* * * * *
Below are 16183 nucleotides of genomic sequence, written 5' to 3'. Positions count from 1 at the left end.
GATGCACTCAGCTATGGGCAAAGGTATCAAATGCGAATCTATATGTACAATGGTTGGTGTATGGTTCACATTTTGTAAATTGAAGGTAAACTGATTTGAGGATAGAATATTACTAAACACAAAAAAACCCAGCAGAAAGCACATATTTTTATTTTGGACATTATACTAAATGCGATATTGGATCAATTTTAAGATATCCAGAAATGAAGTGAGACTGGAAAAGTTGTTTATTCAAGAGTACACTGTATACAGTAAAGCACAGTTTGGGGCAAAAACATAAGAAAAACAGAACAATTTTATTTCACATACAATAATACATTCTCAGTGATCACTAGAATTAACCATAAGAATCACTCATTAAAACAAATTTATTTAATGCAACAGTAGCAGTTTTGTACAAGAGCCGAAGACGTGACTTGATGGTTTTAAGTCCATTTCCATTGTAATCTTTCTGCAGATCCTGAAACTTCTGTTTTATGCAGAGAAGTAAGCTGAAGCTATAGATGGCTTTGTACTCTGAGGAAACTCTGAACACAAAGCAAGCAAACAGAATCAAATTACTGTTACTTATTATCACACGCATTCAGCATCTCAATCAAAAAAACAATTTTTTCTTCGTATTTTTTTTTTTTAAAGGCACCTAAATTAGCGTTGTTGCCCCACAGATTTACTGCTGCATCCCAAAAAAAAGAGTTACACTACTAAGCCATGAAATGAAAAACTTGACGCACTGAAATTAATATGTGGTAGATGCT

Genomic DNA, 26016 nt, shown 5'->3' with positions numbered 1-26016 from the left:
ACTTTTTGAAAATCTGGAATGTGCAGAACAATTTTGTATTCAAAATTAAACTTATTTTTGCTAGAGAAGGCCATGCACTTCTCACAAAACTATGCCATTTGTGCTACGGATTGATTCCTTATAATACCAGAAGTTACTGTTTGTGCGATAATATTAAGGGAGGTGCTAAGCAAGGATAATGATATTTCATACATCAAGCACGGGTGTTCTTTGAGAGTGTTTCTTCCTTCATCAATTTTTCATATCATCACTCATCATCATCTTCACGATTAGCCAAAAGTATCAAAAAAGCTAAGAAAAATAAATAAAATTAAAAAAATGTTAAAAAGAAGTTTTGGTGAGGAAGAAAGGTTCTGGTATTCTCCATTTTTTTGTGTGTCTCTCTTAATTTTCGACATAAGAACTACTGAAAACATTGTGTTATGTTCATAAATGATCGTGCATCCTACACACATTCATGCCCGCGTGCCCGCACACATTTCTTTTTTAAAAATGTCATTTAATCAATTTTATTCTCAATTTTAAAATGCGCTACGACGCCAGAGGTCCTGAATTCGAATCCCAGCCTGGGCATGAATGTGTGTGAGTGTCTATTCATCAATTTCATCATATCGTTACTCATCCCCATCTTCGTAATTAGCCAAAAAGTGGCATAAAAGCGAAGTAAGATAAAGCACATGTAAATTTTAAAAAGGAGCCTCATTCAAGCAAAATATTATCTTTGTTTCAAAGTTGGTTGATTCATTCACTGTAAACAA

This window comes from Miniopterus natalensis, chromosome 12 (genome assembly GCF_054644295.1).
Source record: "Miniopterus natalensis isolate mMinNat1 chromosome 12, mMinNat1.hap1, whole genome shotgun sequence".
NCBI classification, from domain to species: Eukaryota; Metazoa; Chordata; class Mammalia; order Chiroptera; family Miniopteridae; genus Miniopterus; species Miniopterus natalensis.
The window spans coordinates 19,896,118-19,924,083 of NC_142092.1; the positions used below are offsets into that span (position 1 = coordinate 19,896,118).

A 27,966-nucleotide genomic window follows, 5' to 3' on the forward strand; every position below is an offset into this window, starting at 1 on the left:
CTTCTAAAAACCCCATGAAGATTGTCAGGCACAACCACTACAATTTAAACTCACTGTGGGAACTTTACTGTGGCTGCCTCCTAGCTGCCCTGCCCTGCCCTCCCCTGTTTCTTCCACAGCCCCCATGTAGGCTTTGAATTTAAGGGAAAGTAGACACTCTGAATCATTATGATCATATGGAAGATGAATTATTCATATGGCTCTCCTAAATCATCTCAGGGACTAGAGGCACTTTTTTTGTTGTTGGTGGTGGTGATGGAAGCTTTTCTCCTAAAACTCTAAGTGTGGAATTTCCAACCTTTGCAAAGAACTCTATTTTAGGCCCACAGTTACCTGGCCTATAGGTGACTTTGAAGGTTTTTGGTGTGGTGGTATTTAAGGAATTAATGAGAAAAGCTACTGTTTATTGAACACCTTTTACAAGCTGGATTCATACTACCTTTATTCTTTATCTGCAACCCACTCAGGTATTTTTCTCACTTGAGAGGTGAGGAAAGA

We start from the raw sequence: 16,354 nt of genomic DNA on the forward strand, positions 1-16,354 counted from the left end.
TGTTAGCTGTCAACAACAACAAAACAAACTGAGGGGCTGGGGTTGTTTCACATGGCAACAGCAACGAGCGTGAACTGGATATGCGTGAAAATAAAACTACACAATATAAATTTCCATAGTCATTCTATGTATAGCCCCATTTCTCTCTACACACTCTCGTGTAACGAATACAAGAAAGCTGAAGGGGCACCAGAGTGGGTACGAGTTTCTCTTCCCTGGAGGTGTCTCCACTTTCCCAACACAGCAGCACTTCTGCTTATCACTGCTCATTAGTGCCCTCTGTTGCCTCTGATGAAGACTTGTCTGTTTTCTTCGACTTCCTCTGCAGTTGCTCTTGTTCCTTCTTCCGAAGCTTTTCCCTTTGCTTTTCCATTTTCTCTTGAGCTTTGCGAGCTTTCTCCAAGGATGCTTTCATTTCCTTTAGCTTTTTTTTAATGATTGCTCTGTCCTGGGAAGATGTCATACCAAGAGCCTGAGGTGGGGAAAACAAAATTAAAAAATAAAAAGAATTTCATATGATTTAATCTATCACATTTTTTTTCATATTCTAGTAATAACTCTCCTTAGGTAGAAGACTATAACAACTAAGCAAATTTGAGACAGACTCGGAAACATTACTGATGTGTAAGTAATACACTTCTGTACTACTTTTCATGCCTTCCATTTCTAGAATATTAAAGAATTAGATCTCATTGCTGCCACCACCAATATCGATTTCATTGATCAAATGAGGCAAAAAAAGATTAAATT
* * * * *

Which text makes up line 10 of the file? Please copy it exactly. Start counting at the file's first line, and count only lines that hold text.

CTTCTAAAAACCCCATGAAGATTGTCAGGCACAACCACTACAATTTAAACTCACTGTGGGAACTTTACTGTGGCTGCCTCCTAGCTGCCCTGCCCTGCCCTCCCCTGTTTCTTCCACAGCCCCCATGTAGGCTTTGAATTTAAGGGAAAGTAGACACTCTGAATCATTATGATCATATGGAAGATGAATTATTCATATGGCTCTCCTAAATCATCTCAGGGACTAGAGGCACTTTTTTTGTTGTTGGTGGTGGTGATGGAAGCTTTTCTCCTAAAACTCTAAGTGTGGAATTTCCAACCTTTGCAAAGAACTCTATTTTAGGCCCACAGTTACCTGGCCTATAGGTGACTTTGAAGGTTTTTGGTGTGGTGGTATTTAAGGAATTAATGAGAAAAGCTACTGTTTATTGAACACCTTTTACAAGCTGGATTCATACTACCTTTATTCTTTATCTGCAACCCACTCAGGTATTTTTCTCACTTGAGAGGTGAGGAAAGA